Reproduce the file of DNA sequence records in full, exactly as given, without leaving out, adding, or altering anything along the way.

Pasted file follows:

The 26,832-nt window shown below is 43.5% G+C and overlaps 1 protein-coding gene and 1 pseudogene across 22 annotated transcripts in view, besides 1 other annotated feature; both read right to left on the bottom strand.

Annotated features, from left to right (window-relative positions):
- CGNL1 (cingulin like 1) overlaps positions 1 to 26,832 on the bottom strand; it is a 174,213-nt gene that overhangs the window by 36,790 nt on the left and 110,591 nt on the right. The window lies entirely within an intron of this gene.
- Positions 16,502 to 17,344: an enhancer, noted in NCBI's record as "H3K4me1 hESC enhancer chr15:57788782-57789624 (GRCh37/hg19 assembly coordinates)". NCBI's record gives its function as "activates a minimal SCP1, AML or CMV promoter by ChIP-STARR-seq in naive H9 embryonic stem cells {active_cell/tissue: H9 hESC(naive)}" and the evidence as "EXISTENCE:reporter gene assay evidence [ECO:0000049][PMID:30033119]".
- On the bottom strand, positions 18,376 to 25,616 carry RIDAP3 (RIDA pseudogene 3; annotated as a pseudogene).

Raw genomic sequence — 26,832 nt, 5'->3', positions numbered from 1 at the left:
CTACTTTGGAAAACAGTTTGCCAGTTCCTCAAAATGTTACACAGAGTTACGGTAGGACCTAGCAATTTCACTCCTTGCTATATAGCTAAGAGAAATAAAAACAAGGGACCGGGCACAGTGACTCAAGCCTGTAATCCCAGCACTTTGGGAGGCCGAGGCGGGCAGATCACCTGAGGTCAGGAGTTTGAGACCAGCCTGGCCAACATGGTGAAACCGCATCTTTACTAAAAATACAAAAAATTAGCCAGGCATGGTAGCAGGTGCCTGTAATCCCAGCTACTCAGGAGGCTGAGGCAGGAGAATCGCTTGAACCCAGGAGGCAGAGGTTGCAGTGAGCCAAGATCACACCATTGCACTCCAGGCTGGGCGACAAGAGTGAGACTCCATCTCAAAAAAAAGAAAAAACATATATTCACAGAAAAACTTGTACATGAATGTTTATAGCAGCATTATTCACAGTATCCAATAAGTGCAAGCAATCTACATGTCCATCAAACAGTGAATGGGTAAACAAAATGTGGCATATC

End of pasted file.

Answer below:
The 26,832-nt window shown below is 43.5% G+C and overlaps 1 protein-coding gene and 1 pseudogene across 22 annotated transcripts in view, besides 1 other annotated feature; both read right to left on the bottom strand.

Annotated features, from left to right (window-relative positions):
- CGNL1 (cingulin like 1) overlaps positions 1 to 26,832 on the bottom strand; it is a 174,213-nt gene that overhangs the window by 36,790 nt on the left and 110,591 nt on the right. The window lies entirely within an intron of this gene.
- Positions 16,502 to 17,344: an enhancer, noted in NCBI's record as "H3K4me1 hESC enhancer chr15:57788782-57789624 (GRCh37/hg19 assembly coordinates)". NCBI's record gives its function as "activates a minimal SCP1, AML or CMV promoter by ChIP-STARR-seq in naive H9 embryonic stem cells {active_cell/tissue: H9 hESC(naive)}" and the evidence as "EXISTENCE:reporter gene assay evidence [ECO:0000049][PMID:30033119]".
- On the bottom strand, positions 18,376 to 25,616 carry RIDAP3 (RIDA pseudogene 3; annotated as a pseudogene).

Raw genomic sequence — 26,832 nt, 5'->3', positions numbered from 1 at the left:
CTACTTTGGAAAACAGTTTGCCAGTTCCTCAAAATGTTACACAGAGTTACGGTAGGACCTAGCAATTTCACTCCTTGCTATATAGCTAAGAGAAATAAAAACAAGGGACCGGGCACAGTGACTCAAGCCTGTAATCCCAGCACTTTGGGAGGCCGAGGCGGGCAGATCACCTGAGGTCAGGAGTTTGAGACCAGCCTGGCCAACATGGTGAAACCGCATCTTTACTAAAAATACAAAAAATTAGCCAGGCATGGTAGCAGGTGCCTGTAATCCCAGCTACTCAGGAGGCTGAGGCAGGAGAATCGCTTGAACCCAGGAGGCAGAGGTTGCAGTGAGCCAAGATCACACCATTGCACTCCAGGCTGGGCGACAAGAGTGAGACTCCATCTCAAAAAAAAGAAAAAACATATATTCACAGAAAAACTTGTACATGAATGTTTATAGCAGCATTATTCACAGTATCCAATAAGTGCAAGCAATCTACATGTCCATCAAACAGTGAATGGGTAAACAAAATGTGGCATATC